It makes sense to have one for the graduation class. However, it is overkill to expect parents/kids to have one every year.

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  22. The amount should be whatever the cost of producing the yearbook + $5 profit per book (I think everyone can afford $5).

    If it turns out to be a relatively small amount like $10, then the disadvantaged families can manage. Also, suggest the better-off families to buy it for $20, $30, $40 or $50 as fundraising (whatever you want the cap to be).

    Keep in mind that regardless of the price, some people may not want a yearbook or some people just feel entitled to free stuff.

    Regarding using the donated funds on buying yearbooks for those who can't afford it...etc. It's tricky because with such a diverse population, people can get pretty smart about working the system. I think the donated funds should be used for the school (which will benefit all the students) rather than individuals.

    It always amazes me how some families can't seem to afford anything but can somehow manage to spend $2 - $5 at a corner store on chips & soda everyday or even have a Nintendo DS in their backpack. It could be that the kid is really hungry or deserves a treat or the Nintendo was a gift... True, but it could just be that they're not as limited as we think.

    Whatever the outcome is, using this opportunity for fundraising is a good idea. Good luck!

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  23. 10:43
    your post is very offensive.

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  24. oh please! Some human beings scam the system. Really? That's offensive? Sounds realistic to me.

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  25. I'm the one who wrote about the prom. Sorry for my sarcasm, it just seems odd to me to have a yearbook in Elementary School. What ever happened to class photos? Isn't that enough of a memento? I agree with an earlier post - 12, or 13 books (if you count kindergarten) is a lot to keep up with over the years. Maybe a modest paperback 5th grade yearbook to celebrate moving on. Do others agree?

    Regarding ads, we always had sponsors in the back of our yearbook. It was how we got the books funded. (At least it helped defray costs.) It was a way for local merchants to support the school. I never viewed it as advertising, per se, just part of supporting the community.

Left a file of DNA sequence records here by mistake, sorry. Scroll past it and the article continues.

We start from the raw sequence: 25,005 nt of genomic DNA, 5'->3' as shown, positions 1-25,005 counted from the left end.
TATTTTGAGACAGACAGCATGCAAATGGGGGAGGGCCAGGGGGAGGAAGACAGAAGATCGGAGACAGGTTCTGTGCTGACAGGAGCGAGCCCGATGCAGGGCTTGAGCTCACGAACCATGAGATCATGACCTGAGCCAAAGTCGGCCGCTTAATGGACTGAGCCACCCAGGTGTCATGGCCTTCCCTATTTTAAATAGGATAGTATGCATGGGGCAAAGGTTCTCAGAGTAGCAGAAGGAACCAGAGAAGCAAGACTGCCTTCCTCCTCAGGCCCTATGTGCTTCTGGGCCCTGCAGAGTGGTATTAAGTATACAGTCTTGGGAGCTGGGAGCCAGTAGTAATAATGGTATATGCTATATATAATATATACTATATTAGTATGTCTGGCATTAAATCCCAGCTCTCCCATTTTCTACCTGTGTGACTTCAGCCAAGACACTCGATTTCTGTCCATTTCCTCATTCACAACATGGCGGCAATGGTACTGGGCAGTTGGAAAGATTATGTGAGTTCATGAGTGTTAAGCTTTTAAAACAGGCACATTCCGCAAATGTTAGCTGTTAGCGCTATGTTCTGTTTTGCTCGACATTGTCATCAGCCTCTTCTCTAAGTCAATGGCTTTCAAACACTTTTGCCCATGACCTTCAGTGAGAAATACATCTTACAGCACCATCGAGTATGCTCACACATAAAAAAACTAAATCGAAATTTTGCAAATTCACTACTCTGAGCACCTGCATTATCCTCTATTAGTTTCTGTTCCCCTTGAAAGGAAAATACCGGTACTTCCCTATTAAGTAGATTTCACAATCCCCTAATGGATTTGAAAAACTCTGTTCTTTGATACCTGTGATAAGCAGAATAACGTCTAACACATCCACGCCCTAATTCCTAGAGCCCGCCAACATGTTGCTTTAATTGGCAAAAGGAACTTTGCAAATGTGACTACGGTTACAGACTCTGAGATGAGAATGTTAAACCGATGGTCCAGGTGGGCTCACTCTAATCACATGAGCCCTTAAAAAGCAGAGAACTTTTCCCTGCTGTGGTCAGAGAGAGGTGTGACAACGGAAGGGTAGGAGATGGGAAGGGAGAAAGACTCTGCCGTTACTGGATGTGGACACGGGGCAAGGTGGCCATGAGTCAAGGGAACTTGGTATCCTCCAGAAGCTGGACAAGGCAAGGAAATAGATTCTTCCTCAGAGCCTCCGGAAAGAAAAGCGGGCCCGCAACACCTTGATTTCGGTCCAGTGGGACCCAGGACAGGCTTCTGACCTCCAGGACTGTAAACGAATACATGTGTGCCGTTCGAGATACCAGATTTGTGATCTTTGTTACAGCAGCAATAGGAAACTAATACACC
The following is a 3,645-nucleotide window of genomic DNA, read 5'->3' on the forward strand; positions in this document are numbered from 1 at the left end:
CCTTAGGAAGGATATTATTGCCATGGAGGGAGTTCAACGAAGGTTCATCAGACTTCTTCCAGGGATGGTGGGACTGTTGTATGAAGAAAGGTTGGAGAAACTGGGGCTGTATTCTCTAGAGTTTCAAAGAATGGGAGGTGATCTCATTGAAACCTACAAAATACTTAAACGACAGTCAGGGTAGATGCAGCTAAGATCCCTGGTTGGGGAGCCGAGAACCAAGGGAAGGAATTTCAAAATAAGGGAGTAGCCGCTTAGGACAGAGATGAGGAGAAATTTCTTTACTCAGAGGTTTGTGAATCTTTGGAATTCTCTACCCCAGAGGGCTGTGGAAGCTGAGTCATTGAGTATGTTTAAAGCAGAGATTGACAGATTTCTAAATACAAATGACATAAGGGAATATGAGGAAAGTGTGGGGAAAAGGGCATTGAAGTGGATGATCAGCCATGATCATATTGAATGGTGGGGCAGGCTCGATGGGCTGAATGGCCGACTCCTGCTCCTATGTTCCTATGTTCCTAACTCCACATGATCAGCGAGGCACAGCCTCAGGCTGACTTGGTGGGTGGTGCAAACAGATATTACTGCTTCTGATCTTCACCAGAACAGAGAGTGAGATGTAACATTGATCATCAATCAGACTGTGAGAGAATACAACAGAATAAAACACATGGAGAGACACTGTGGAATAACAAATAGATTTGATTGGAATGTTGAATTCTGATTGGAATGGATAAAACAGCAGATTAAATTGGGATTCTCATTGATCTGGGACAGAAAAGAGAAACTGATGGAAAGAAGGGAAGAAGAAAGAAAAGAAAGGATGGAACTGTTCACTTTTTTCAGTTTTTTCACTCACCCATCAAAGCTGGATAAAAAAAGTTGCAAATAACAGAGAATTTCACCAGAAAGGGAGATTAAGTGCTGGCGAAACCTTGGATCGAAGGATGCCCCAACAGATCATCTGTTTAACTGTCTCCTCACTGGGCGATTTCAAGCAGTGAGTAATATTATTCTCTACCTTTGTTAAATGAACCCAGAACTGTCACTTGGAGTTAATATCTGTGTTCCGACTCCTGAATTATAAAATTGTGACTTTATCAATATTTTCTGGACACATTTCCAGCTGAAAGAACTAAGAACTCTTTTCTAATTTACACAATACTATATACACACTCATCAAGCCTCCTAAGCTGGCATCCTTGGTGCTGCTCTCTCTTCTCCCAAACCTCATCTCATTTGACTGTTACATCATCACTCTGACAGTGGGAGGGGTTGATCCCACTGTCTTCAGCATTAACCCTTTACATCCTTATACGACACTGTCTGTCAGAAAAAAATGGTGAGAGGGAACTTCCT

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  26. I think $25 is a little steep for a public ES yearbook. Any other way to get costs down? Do softcover books w/Shutterfly or something? An optional, additional fundraising donation is a lovely idea.

    I had softcover yearbooks from my ES. It was loads of fun seeing me and my friends and others we knew in a published book! Can't say I know where it's packed away now, but it was fun at the time.

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  27. Just fyi -- I don't think you can just "write off" the donation portion, as one early poster suggested. The donation has to be to a real tax exempt non-profit organization in order to be able to qualify for a tax deduction.

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  28. I'm the Alvarado parent that originally posted the question. Thanks for all the input. I think we're not going to look at this year's yearbook for fundraising dollars, but might next year.

    In fact, talked to the company that produces them, TreeRing, and they are going to try to add something to the process that makes an extra fundraising donation an option. That way, each parent can decide what to pay and those that aren't in a position to donate extra get the yearbook at teh lowest possible price.

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  29. Kids whose parents can't swing $2 for lunch, probably aren't going to pay 10X that for a yearbook.